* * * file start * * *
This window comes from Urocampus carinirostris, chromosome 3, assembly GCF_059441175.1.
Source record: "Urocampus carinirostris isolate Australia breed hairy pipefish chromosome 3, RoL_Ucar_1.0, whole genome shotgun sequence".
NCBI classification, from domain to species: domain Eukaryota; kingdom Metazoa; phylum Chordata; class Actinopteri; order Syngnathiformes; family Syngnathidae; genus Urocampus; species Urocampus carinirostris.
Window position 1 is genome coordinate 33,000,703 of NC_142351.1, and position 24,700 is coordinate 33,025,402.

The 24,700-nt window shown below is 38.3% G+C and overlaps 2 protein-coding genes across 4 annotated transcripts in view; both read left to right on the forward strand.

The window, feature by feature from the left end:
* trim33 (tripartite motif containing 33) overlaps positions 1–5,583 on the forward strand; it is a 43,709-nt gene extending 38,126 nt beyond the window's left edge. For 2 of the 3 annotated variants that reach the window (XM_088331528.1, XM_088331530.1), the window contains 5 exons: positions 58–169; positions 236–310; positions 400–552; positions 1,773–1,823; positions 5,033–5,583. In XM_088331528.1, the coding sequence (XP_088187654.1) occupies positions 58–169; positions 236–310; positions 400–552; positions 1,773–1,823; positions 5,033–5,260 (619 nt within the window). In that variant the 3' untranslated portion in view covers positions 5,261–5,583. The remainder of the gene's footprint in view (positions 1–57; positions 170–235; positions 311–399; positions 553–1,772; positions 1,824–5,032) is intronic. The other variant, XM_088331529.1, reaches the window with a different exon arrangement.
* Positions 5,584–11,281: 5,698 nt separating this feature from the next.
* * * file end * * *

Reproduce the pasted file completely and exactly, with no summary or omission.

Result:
This window comes from Urocampus carinirostris, chromosome 3, assembly GCF_059441175.1.
Source record: "Urocampus carinirostris isolate Australia breed hairy pipefish chromosome 3, RoL_Ucar_1.0, whole genome shotgun sequence".
NCBI classification, from domain to species: domain Eukaryota; kingdom Metazoa; phylum Chordata; class Actinopteri; order Syngnathiformes; family Syngnathidae; genus Urocampus; species Urocampus carinirostris.
Window position 1 is genome coordinate 33,000,703 of NC_142351.1, and position 24,700 is coordinate 33,025,402.

The 24,700-nt window shown below is 38.3% G+C and overlaps 2 protein-coding genes across 4 annotated transcripts in view; both read left to right on the forward strand.

The window, feature by feature from the left end:
* trim33 (tripartite motif containing 33) overlaps positions 1–5,583 on the forward strand; it is a 43,709-nt gene extending 38,126 nt beyond the window's left edge. For 2 of the 3 annotated variants that reach the window (XM_088331528.1, XM_088331530.1), the window contains 5 exons: positions 58–169; positions 236–310; positions 400–552; positions 1,773–1,823; positions 5,033–5,583. In XM_088331528.1, the coding sequence (XP_088187654.1) occupies positions 58–169; positions 236–310; positions 400–552; positions 1,773–1,823; positions 5,033–5,260 (619 nt within the window). In that variant the 3' untranslated portion in view covers positions 5,261–5,583. The remainder of the gene's footprint in view (positions 1–57; positions 170–235; positions 311–399; positions 553–1,772; positions 1,824–5,032) is intronic. The other variant, XM_088331529.1, reaches the window with a different exon arrangement.
* Positions 5,584–11,281: 5,698 nt separating this feature from the next.